While she was living in Chicago (as was I)  she also entrusted to  me a piece of his jewelry.  One day, she nonchalantly  said to me, “This was my Uncle Giles’ gold stickpen” that he bought when he was a young man.” Sautered onto the needle-like stickpin is  a horseshoe shaped insignia. Then embedded into the crescent are  many very tiny pearls of graduated sizes.  Although I’m sure that she poured out every detail, I regret that I am unable to recall how she said she came into possession of this heirloom. It is a lovely piece!

When he wrote this letter on August 1, 1926 paternal Grandfather Giles Williams (b. 1881) was 44 years of age. He sent it  from Chicago, Illinois to his niece Mabel (b. 1898). Mabel was days from celebrating her 28th birthday and was then residing in Laurel, Mississippi.  As indicated in previous posts, she “went by” several variations of her name, Hattie Maybell.  She is currently being addressed as Mabel by her maternal Uncle Giles.  Hattie Maybell’s mother was Ada Williams Epting Craft (b. Sept. 18, 1879 – d. December 29, 1908).  Ada was the  older sister of Giles Williams.   Therefore, he was corresponding with his deceased sister’s only child.

Envelope 1926 Giles Williams (Chicago) to Mabel Hayes (Laurel, MS)

Envelope 1926 Giles Williams (Chicago) to Mabel Hayes (Laurel, MS)

 

Chicago Ill

8-1-1926

 Miss Mable Hayes

My dear neece I will lay a side all to compliment you with a few lines to let you hear from me this leaves me all ok at this time and I hope that this will find you the same and I all so reseav your kind and most well com letter and who is dead glad to hear from you and would bee glad to have you to come to visit me at any and all times and I will look to see you at any time is short and my telfone no is doglas 1829 and let me know where you are staying at and I will call you up and come a rond to see you but it is cold up hear for the time of year so at this time I will close for this time write soon to your uncle as ever Giles Williams 3740 Langley Ave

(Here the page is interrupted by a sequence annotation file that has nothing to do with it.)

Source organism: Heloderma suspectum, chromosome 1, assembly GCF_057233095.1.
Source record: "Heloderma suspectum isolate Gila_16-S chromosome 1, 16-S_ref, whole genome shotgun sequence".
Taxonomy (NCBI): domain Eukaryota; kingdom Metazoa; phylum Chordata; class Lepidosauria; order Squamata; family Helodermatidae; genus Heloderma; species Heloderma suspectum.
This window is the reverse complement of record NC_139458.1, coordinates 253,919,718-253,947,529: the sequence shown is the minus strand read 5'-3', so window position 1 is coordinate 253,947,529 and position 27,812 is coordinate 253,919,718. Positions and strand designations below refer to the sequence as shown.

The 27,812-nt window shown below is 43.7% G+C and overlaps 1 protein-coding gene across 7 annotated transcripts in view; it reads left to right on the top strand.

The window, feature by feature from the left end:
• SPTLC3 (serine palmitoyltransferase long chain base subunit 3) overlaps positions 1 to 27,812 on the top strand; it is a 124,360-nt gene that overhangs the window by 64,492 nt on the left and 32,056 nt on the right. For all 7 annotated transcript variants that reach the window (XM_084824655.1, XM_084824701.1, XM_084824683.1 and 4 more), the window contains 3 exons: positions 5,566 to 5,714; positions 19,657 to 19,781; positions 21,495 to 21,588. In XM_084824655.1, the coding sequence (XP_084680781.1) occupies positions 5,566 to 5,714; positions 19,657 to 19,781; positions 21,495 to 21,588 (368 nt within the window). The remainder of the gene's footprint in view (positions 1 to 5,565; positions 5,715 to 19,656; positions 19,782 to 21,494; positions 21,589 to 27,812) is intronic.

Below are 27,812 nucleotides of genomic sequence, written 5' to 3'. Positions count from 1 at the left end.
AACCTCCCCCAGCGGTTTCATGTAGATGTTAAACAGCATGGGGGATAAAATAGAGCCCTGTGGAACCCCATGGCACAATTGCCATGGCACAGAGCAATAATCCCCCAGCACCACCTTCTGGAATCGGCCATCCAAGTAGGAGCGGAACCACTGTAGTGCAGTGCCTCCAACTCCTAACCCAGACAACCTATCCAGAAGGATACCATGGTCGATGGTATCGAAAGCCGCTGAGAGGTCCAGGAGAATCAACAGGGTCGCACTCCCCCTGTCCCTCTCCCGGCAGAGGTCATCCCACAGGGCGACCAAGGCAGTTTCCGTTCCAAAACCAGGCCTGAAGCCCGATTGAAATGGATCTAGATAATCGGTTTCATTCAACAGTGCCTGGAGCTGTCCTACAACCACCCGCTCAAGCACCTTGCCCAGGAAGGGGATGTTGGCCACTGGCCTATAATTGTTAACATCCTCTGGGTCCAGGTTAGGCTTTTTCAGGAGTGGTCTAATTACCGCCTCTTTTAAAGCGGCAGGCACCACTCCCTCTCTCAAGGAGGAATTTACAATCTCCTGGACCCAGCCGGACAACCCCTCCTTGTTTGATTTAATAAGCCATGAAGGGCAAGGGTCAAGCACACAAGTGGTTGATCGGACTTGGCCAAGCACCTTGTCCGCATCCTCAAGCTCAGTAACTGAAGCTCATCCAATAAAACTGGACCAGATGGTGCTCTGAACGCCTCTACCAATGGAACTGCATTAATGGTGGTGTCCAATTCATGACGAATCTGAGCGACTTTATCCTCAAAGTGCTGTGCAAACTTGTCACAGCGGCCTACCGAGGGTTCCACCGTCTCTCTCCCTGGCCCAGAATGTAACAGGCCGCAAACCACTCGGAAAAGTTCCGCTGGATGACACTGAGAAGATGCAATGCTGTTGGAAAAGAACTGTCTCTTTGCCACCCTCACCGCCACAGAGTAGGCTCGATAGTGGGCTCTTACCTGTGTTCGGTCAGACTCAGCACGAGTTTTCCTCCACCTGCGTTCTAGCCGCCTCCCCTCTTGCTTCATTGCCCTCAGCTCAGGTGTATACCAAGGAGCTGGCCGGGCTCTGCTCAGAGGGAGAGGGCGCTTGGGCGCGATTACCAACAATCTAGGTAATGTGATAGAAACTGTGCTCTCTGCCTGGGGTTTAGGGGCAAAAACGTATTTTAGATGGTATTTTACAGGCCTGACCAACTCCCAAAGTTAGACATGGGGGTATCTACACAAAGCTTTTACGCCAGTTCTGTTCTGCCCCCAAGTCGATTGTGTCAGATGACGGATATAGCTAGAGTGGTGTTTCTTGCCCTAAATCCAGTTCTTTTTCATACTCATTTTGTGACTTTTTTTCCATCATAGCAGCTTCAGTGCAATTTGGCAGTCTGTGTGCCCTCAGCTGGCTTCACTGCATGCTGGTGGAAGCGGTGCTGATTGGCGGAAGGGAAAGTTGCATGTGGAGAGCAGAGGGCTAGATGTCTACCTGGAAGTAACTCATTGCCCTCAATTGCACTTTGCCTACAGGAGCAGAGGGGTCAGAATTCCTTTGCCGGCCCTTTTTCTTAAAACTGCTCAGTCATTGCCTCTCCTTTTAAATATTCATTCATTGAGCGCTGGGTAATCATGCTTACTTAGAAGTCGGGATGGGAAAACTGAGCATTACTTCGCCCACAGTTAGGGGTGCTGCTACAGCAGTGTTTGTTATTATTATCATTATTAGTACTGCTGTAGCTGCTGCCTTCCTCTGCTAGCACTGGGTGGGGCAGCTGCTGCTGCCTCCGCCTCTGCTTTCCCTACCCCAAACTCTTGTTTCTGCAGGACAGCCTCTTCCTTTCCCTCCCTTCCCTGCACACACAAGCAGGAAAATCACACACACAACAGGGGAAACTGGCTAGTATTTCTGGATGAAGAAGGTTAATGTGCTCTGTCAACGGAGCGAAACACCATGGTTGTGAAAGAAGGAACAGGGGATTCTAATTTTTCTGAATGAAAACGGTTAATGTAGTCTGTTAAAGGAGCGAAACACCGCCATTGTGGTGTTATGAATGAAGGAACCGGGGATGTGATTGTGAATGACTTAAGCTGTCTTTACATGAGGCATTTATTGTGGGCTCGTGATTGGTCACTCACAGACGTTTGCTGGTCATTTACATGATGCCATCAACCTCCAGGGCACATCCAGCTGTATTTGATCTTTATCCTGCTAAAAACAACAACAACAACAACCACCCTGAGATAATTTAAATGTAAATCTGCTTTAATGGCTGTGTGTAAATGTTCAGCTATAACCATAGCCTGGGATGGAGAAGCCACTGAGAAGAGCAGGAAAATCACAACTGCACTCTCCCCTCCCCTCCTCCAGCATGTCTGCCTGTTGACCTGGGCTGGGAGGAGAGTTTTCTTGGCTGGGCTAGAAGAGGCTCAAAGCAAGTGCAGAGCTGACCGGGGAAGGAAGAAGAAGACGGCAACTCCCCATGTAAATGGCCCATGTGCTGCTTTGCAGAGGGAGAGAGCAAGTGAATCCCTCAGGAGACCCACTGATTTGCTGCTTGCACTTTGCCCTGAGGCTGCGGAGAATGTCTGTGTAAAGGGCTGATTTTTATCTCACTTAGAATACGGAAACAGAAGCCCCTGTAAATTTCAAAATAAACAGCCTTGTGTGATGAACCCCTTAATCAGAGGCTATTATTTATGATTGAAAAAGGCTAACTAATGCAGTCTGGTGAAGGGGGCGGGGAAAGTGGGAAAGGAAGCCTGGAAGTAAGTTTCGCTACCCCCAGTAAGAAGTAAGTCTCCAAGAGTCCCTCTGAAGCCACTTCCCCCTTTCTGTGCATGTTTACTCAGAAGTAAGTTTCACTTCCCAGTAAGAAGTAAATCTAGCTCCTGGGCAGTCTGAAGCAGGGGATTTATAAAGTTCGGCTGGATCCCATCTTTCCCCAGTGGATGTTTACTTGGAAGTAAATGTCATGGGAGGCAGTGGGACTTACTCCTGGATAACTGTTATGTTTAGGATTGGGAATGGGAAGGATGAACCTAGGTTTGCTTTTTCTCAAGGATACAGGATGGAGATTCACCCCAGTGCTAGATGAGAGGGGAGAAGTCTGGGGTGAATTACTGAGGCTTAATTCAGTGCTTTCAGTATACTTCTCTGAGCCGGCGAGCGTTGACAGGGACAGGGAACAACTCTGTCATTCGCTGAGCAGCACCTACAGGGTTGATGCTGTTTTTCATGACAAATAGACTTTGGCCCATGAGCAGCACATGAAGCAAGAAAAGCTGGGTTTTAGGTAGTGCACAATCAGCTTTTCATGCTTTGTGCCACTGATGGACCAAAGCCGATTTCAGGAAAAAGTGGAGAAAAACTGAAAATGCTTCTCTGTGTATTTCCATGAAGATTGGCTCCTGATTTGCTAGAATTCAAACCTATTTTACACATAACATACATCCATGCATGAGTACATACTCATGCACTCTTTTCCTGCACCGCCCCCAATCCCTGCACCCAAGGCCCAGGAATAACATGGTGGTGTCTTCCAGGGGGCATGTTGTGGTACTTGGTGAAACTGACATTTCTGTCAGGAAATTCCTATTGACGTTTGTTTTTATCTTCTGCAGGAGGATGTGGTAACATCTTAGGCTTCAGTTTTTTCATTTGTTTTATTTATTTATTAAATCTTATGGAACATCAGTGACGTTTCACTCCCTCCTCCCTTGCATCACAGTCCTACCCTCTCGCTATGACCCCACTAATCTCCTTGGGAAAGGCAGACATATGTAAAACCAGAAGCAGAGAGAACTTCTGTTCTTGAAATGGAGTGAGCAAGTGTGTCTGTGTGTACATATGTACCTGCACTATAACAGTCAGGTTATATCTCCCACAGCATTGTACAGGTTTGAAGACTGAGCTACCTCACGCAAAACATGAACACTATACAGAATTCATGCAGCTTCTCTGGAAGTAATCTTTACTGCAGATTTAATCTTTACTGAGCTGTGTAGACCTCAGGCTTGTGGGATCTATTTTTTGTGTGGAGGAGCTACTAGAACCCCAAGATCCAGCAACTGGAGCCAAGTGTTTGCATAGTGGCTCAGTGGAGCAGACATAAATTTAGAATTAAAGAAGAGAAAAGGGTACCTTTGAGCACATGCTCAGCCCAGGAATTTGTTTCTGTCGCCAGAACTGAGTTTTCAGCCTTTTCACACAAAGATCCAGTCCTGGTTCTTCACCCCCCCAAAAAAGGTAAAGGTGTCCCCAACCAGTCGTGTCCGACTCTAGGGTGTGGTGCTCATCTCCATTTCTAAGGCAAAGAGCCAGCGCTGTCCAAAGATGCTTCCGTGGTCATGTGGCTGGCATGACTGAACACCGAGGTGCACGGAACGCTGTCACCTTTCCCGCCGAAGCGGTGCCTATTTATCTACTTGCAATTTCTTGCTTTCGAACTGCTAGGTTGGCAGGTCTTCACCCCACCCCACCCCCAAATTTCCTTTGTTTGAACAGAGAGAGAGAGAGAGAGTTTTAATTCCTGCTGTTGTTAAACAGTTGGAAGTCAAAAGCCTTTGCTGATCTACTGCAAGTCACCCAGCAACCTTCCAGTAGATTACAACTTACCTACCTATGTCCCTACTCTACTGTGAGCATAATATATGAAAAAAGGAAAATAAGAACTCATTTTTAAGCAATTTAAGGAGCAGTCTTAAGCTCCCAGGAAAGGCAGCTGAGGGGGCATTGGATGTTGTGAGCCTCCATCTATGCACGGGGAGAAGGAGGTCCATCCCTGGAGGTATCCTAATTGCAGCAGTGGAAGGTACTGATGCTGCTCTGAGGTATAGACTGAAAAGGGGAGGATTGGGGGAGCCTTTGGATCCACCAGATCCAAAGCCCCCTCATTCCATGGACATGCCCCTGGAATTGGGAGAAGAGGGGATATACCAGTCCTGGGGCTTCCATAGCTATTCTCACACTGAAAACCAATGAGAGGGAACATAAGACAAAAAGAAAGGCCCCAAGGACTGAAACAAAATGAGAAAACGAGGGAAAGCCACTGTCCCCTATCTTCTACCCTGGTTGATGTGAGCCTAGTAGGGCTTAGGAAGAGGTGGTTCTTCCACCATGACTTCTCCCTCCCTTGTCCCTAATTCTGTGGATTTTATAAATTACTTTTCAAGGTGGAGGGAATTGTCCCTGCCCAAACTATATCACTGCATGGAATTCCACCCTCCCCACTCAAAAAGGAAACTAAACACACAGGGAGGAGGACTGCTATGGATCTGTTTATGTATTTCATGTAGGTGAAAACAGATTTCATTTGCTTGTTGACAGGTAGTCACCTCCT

Letter to Mabel from my Grandfather, Giles Williams - August 1, 1936

Letter to Mabel from my Grandfather,
Giles Williams – August 1, 1926

 

GILES WMS LETTER 1929ScanStation-19-21-46-PM0002

1926 Letter to Mable from Giles Williams

 

© Saundra Blackman and soldfor35cents.com2014. Unauthorized use and/or duplication of this material without express and written permission from this blog’s author and/or owner is strictly prohibited. Excerpts and links may be used, provided that full and clear credit is given to Saundra Blackman and soldfor35cents.com with appropriate and specific direction to the original content.

 

“Who Was I To Tell Remus He was EATING Cat Food?” – Daddy’s devilish sense of humor

Clarence Giles Williams  –  Our father was a talented storyteller… unmatched, hands down!

 

Giles LELIAR mama daddy crutch0003

Our Parents – Clarence and Lucy Mae Williams in the late 1980’s. Married 56 years and  partners in everything, including crime!

Clarence Giles Williams’ talent for storytelling!

Listening to Daddy’s hilarious stories was almost as entertaining as watching our ONE CHANNEL TELEVISION!

As a child, our family had one television and you know it was not “in living color”, rather it was in “living black and white”!  We were thrilled to have our television.  It had two stations actually, OFF and ON!  Seriously, we really did have ONE CHANNEL and we enjoyed it immensely.  As youngsters, we had nothing with which to compare it,  therefore contentment was our steady companion.

We lived in what was considered a large town and we were fortunate to have other forms of entertainment, one of them being out father’s storytelling sessions.  I have no memory of living at our home at 114 May Avenue, Hattiesburg, Mississippi without Daddy’s stories and jokes.  Although Daddy’s face almost always wore “the shadow of a smile”… still in appearance, Daddy exuded an aura of seriousness.  Despite his serious countenance, I suppose he ordinarily  presented as quietly and secretly amused about  a sliver of information that he alone was privy to.

My sister, Leliar Ann (aka, Lee Ann) would frequently plead with him, “Daddy, come on and tell us the joke about the (colored) angels, or some other classic that Daddy had told “leventy-dozen”  times.  Rest assured, most jokes involved black people versus white people in some manner. They were never mean spirited, just plain ol’ funny!